It remains a mystery why Ty Herndon hasn’t been elevated to the throne Garth Brooks abdicated. He is simply one of the most riveting stage performers alive. Cocky, confident, mischievous and always looking you — just you — right in the eye, he presented his set as a medley, sometimes singing only a few familiar phrases before leaping into something else. He even squeezed in a yearning a cappella burst of “America the Beautiful,” which had the crowd on its feet by “spacious skies.” With a black hat as his prop, Herndon closed with the sultry, bawdy, stripper-inspired “You Can Leave Your Hat On,” investing it with professional-quality bumps and grinds.
Looking like a young James Dean, newcomer Brad Martin seemed undaunted at having to follow Herndon. Limited to four songs, he made his bid for attention with the rowdy “Damn the Whiskey” and wrapped with his current single, “Before I Knew Better.”
BlackHawk relied on its catalog of hits for most of its segment, launching with “Every Once in a While.” Before ending the set with “Big Guitar,” the group performed “Spirit Dancer,” the title cut from its upcoming album. Lead singer Henry Paul dedicated the song to the late Van Stephenson, one of BlackHawk’s founding members.
Mark Chesnutt made his Fan Fair bow as a Sony artist by ripping into his 1996 hit, “It’s a Little Too Late,” and rolling on with “Bubba Shot the Jukebox.” He had some fun with “Too Cold at Home,” the ultra-serious lament that became his first hit, by showing just how long and how high he could sustain the phrase “It’s so easy,” and when someone misplaced his instrument he complained in mock despair, “I’m in Nashville, Tennesee, and I can’t find a guitar.” Chesnutt introduced his new single, “She Was,” by declaring, “Thank God for Columbia Records” [his new home label at Sony]. He said “She Was” is proof that a great song can still get one a recording contract. To cap his set, Chesnutt called out Tracy Lawrence and Joe Diffie , his current touring partners, for a barn-burning romp through “Gonna Rock the Roadhouse Down.”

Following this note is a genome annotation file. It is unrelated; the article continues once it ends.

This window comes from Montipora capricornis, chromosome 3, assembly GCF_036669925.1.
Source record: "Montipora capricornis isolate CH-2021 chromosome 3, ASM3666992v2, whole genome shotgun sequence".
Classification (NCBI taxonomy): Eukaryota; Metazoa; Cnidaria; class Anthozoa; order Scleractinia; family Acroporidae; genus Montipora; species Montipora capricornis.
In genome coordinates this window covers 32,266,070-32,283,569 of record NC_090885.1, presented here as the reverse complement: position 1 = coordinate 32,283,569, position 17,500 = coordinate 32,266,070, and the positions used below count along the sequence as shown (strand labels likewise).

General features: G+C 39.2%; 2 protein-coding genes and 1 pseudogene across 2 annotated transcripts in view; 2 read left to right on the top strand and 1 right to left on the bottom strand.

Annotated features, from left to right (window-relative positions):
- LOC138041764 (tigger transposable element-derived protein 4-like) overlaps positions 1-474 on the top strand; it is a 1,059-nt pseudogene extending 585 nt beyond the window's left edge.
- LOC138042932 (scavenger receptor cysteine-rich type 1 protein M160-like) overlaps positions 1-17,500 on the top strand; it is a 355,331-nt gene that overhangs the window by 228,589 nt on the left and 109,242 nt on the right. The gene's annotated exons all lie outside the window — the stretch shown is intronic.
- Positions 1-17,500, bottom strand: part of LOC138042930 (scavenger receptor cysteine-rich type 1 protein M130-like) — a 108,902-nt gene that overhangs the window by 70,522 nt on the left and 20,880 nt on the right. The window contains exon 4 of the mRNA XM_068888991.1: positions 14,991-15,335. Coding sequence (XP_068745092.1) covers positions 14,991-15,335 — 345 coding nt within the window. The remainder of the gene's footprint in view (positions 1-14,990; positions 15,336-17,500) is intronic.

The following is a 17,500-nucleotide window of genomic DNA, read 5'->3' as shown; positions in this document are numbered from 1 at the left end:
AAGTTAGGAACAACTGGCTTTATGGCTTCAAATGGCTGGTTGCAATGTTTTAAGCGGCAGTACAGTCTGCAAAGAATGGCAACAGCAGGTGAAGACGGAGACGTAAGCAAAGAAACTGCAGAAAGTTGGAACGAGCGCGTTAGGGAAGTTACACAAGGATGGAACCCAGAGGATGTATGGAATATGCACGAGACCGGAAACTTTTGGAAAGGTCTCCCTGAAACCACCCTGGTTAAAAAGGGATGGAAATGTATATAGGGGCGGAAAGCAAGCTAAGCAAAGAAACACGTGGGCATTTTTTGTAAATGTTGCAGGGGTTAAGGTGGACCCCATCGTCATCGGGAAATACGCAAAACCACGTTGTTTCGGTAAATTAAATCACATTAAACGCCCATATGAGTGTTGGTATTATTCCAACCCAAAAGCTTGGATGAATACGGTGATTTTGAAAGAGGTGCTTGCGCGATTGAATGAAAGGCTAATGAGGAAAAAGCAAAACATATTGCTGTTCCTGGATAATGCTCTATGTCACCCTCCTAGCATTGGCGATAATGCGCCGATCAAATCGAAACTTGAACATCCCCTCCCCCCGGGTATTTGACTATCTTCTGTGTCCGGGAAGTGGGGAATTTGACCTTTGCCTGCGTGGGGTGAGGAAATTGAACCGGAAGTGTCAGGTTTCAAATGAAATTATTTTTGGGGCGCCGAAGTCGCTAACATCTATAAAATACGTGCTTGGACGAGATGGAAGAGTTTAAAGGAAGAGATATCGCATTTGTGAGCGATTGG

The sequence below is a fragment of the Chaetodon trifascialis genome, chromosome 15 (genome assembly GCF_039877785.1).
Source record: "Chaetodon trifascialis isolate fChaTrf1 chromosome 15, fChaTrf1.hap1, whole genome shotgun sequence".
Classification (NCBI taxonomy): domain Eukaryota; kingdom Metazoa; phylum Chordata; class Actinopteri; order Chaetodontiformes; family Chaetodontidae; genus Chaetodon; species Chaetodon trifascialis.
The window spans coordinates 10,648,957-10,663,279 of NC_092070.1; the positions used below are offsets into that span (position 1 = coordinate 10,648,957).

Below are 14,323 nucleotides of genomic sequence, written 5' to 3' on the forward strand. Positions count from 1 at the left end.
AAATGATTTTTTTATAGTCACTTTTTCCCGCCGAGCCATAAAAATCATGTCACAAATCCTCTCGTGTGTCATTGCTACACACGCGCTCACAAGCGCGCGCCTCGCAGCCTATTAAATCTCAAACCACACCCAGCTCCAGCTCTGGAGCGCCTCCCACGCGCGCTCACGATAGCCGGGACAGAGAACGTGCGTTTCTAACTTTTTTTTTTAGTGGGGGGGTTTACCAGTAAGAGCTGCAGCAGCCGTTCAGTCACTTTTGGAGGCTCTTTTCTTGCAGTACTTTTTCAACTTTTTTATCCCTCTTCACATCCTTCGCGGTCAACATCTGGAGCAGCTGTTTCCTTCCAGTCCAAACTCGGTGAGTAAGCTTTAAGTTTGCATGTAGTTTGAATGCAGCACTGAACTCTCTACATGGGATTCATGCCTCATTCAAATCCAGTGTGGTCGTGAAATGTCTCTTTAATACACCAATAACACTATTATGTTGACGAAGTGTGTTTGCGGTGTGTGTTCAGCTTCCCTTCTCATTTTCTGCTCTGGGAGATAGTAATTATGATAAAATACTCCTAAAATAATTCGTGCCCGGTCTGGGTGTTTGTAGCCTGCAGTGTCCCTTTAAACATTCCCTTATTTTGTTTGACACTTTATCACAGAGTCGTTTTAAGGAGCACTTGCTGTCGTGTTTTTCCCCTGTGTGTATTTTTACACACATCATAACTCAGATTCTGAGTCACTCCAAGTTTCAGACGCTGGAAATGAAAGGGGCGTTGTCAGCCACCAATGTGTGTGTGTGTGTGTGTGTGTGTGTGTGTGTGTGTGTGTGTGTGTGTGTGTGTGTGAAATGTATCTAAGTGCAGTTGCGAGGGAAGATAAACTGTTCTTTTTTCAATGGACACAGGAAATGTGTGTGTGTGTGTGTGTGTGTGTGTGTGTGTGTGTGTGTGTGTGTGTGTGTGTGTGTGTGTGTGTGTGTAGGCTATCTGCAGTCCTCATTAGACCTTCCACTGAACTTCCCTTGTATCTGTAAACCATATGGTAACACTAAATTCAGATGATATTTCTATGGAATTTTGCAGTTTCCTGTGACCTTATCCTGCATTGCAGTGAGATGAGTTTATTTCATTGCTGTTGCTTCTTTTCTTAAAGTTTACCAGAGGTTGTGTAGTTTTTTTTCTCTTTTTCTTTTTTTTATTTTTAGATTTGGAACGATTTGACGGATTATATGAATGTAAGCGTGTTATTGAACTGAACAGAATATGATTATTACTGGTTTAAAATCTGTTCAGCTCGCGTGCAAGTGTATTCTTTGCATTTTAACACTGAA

(Chesnutt was one of several artists throughout the evening who thanked Sony for taking them in after they had ended their stays at other labels. It was almost like they were endorsing a shelter for the homeless. Tillis and BlackHawk are emigres from Arista, Chesnutt from MCA and Cyrus from Mercury.)
Diffie, one of the best and most reliable vocalists around, stayed on stage after Chesnutt and Lawrence departed to do four of his hits, including the most recent, “In Another World.” He dedicated “Ships That Don’t Come In” to American troops now in combat.
If the crowd’s reaction to Little Big Town taking the stage is a reliable indicator, the group can look forward to a long and prosperous run. Enlivened by the reception, the group worked the stage like veterans and offered the fans profuse thanks between songs. Before they came on, the show’s producers played a promotional video the group is involved in for the “Love Your Country. Vote” campaign. Little Big Town, made up of two men and two women, paraded glorious vocal harmonies and some memorably thoughtful lyrics.
Although still a relative newcomer, Tammy Cochran and the crowd interacted like old friends. She made her entrance with the steely “So What” and proceeded on to the sweetly serene “Life Happened,” a song that has all the earmarks of becoming another “I Hope You Dance.” When the time arrived to end her set, Cochran introduced her hit “Angels In Waiting” by saying, “If it’s all right with you on this gorgeous Fan Fair night, I’m going to do this song for my [late] brothers, Alan and Shawn.”
And then came Cyrus.